LONDON: An anonymous official from the UK’s Foreign Office has described the government’s handling of the Kabul evacuation as “unforgivable.”
The senior civil servant, who remains anonymous, told the BBC program “Newsnight” that the way the evacuation was handled caused “huge amounts of trauma and suffering … and most probably lives (were) also lost.”
In August, British forces evacuated around 15,000 Afghan allies and their families from Kabul as the Western-backed government fell to the Taliban.
“The entire operation was to manage the political fallout of what was happening, rather than to actually manage the crisis and that, for me, was the most upsetting and most difficult aspect of it,” she said.
Her condemnation comes as the British government faces a parliamentary inquiry that has exposed damning information about the evacuation operation and its failings.
Former Foreign Office official Raphael Marshall told MPs that hundreds of thousands of emails went unread during the evacuation of Britons and their allies — an account corroborated by the BBC’s source.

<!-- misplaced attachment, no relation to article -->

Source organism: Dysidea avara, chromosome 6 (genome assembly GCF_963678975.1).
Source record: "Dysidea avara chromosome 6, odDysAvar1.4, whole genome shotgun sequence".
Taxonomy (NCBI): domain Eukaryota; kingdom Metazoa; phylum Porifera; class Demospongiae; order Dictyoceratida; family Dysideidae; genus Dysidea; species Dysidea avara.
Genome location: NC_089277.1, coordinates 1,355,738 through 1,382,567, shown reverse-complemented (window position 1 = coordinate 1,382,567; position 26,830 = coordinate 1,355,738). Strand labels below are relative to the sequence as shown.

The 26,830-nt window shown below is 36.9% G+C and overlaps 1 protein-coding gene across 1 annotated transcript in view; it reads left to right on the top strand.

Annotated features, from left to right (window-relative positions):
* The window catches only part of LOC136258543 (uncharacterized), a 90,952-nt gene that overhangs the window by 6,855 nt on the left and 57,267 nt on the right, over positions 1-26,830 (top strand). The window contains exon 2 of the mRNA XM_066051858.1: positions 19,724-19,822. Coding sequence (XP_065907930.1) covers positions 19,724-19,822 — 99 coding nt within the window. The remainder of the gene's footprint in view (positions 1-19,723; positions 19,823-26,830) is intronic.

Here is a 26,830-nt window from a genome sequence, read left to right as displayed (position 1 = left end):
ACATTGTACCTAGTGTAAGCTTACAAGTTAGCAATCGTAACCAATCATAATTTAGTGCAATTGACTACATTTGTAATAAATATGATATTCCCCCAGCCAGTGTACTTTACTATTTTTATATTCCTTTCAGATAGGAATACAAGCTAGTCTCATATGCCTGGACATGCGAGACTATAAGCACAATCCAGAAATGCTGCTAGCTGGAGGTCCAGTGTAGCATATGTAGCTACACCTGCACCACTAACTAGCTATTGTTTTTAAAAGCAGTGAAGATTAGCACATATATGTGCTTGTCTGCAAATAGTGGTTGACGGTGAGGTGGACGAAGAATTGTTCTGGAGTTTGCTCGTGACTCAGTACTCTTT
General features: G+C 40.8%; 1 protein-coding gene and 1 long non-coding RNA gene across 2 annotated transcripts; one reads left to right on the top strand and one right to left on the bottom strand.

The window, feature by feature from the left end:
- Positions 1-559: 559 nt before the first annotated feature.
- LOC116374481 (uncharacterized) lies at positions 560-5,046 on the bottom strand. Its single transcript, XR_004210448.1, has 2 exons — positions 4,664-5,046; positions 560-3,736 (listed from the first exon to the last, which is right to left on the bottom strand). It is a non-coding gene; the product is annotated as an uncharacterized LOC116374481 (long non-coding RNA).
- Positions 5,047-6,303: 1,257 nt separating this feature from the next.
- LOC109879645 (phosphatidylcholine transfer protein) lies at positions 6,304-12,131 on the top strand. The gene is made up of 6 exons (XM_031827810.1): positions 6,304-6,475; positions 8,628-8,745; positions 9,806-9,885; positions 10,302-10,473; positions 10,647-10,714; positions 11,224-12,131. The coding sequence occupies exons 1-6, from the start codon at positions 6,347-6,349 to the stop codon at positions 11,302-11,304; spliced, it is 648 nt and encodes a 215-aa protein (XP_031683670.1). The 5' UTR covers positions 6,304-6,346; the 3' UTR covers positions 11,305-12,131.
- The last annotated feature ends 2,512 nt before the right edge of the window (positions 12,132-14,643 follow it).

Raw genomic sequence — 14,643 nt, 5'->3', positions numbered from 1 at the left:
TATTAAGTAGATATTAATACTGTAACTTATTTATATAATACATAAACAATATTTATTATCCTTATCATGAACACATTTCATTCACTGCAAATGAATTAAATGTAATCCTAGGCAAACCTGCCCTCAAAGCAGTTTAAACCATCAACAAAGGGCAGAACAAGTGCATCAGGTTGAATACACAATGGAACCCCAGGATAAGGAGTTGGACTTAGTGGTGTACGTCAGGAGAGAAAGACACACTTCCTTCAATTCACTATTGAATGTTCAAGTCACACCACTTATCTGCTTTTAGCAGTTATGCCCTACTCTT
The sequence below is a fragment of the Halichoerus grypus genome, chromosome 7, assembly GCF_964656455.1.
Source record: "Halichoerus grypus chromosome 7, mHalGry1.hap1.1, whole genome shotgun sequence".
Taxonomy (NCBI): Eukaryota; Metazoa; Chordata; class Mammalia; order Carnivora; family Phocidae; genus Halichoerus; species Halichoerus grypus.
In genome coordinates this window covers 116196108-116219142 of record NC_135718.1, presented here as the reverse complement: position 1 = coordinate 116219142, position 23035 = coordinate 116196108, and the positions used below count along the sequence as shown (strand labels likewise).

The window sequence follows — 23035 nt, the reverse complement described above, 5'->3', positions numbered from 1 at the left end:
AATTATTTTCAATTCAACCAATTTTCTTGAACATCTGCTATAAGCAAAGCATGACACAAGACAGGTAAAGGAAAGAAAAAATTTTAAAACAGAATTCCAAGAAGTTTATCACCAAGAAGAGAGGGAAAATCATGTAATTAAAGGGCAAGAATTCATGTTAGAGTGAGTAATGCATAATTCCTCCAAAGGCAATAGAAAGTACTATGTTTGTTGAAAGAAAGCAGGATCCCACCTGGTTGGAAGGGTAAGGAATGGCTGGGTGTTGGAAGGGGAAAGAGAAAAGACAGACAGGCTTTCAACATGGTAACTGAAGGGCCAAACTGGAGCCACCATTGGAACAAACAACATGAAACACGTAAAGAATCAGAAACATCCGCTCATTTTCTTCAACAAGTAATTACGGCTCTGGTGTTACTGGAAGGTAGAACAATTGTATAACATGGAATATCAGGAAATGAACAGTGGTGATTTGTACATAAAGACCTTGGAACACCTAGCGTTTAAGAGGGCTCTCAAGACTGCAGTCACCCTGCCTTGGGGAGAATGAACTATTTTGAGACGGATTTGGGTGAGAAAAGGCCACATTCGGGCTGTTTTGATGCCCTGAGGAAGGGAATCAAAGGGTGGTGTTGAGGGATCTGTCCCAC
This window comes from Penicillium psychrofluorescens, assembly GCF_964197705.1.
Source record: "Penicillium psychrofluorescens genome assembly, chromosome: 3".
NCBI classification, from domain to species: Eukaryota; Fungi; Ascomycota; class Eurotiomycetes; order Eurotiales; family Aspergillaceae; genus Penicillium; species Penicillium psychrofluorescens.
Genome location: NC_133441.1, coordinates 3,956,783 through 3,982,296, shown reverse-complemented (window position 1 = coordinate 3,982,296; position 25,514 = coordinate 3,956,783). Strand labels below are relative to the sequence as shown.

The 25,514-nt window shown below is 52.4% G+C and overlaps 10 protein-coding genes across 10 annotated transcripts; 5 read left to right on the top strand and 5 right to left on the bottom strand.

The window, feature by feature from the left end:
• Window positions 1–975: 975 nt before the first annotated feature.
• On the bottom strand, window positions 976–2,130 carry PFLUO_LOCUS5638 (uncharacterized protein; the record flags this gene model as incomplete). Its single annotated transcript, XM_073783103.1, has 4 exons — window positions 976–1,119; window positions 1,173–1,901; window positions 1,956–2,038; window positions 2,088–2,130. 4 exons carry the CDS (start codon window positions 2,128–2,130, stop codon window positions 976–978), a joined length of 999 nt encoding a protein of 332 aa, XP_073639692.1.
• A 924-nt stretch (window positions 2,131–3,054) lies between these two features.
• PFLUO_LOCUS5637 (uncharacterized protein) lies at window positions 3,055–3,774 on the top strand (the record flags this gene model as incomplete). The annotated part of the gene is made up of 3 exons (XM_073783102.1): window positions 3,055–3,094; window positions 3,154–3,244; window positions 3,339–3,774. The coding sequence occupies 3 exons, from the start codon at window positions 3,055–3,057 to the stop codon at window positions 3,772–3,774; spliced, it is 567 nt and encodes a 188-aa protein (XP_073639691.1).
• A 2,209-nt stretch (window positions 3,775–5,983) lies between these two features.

She said: “You had dozens of people reading harrowing horrific bits of information in emails and knowing full well that nothing was going to be done with any of it, other than a report at the end of the day to say the email had been read.”
The official, who has decades of experience working in diplomacy, said the evacuation was the worst operation she had witnessed in her career.
The government told the BBC that 1,000 Foreign Office staff worked tirelessly alongside others to carry out the evacuation.
“This was the biggest mission of its kind in generations and the second largest evacuation carried out by any country. They are still working to help others leave,” a spokesperson said.
“Regrettably we were not able to evacuate all those we wanted to, but our commitment to them is enduring, and since the end of the operation we have helped more than 3,000 individuals leave Afghanistan.”